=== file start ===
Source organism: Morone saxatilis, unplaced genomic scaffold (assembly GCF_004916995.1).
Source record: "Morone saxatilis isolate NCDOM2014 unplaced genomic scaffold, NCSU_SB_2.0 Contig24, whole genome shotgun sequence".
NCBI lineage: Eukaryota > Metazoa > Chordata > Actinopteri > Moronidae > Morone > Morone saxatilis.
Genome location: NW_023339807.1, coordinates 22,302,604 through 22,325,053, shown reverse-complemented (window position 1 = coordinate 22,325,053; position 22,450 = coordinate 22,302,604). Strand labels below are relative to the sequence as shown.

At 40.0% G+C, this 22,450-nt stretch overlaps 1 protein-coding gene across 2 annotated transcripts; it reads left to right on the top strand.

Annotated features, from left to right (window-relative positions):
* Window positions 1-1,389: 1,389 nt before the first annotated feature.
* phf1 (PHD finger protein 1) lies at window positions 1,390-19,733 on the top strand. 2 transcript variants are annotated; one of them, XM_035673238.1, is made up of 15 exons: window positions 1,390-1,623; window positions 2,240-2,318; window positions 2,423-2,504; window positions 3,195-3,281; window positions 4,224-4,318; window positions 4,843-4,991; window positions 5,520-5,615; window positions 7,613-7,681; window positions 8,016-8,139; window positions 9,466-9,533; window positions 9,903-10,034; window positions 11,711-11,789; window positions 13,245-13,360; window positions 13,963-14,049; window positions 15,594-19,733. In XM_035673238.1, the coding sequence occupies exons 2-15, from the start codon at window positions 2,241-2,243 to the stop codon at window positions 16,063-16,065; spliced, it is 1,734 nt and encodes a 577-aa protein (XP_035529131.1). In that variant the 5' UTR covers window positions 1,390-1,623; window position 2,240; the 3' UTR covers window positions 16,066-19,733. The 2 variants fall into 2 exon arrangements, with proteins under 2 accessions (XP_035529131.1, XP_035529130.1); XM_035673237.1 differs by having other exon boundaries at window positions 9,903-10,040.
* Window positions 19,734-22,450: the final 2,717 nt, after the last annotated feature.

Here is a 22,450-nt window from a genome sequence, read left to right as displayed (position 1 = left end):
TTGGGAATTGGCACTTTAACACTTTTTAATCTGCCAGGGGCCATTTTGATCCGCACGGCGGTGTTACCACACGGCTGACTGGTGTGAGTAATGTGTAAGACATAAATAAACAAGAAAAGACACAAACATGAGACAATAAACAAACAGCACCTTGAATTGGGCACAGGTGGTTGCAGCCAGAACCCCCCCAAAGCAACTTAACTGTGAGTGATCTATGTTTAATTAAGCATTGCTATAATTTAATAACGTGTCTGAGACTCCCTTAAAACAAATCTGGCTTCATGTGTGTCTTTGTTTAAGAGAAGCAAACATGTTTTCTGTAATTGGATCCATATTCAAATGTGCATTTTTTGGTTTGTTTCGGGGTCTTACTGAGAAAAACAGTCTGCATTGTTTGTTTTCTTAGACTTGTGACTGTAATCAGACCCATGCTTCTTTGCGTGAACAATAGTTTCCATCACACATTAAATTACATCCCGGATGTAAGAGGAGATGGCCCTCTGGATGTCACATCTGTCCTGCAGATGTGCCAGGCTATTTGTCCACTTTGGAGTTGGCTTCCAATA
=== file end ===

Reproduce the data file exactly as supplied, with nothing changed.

Source organism: Morone saxatilis, unplaced genomic scaffold (assembly GCF_004916995.1).
Source record: "Morone saxatilis isolate NCDOM2014 unplaced genomic scaffold, NCSU_SB_2.0 Contig24, whole genome shotgun sequence".
NCBI lineage: Eukaryota > Metazoa > Chordata > Actinopteri > Moronidae > Morone > Morone saxatilis.
Genome location: NW_023339807.1, coordinates 22,302,604 through 22,325,053, shown reverse-complemented (window position 1 = coordinate 22,325,053; position 22,450 = coordinate 22,302,604). Strand labels below are relative to the sequence as shown.

At 40.0% G+C, this 22,450-nt stretch overlaps 1 protein-coding gene across 2 annotated transcripts; it reads left to right on the top strand.

Annotated features, from left to right (window-relative positions):
* Window positions 1-1,389: 1,389 nt before the first annotated feature.
* phf1 (PHD finger protein 1) lies at window positions 1,390-19,733 on the top strand. 2 transcript variants are annotated; one of them, XM_035673238.1, is made up of 15 exons: window positions 1,390-1,623; window positions 2,240-2,318; window positions 2,423-2,504; window positions 3,195-3,281; window positions 4,224-4,318; window positions 4,843-4,991; window positions 5,520-5,615; window positions 7,613-7,681; window positions 8,016-8,139; window positions 9,466-9,533; window positions 9,903-10,034; window positions 11,711-11,789; window positions 13,245-13,360; window positions 13,963-14,049; window positions 15,594-19,733. In XM_035673238.1, the coding sequence occupies exons 2-15, from the start codon at window positions 2,241-2,243 to the stop codon at window positions 16,063-16,065; spliced, it is 1,734 nt and encodes a 577-aa protein (XP_035529131.1). In that variant the 5' UTR covers window positions 1,390-1,623; window position 2,240; the 3' UTR covers window positions 16,066-19,733. The 2 variants fall into 2 exon arrangements, with proteins under 2 accessions (XP_035529131.1, XP_035529130.1); XM_035673237.1 differs by having other exon boundaries at window positions 9,903-10,040.
* Window positions 19,734-22,450: the final 2,717 nt, after the last annotated feature.

Here is a 22,450-nt window from a genome sequence, read left to right as displayed (position 1 = left end):
TTGGGAATTGGCACTTTAACACTTTTTAATCTGCCAGGGGCCATTTTGATCCGCACGGCGGTGTTACCACACGGCTGACTGGTGTGAGTAATGTGTAAGACATAAATAAACAAGAAAAGACACAAACATGAGACAATAAACAAACAGCACCTTGAATTGGGCACAGGTGGTTGCAGCCAGAACCCCCCCAAAGCAACTTAACTGTGAGTGATCTATGTTTAATTAAGCATTGCTATAATTTAATAACGTGTCTGAGACTCCCTTAAAACAAATCTGGCTTCATGTGTGTCTTTGTTTAAGAGAAGCAAACATGTTTTCTGTAATTGGATCCATATTCAAATGTGCATTTTTTGGTTTGTTTCGGGGTCTTACTGAGAAAAACAGTCTGCATTGTTTGTTTTCTTAGACTTGTGACTGTAATCAGACCCATGCTTCTTTGCGTGAACAATAGTTTCCATCACACATTAAATTACATCCCGGATGTAAGAGGAGATGGCCCTCTGGATGTCACATCTGTCCTGCAGATGTGCCAGGCTATTTGTCCACTTTGGAGTTGGCTTCCAATA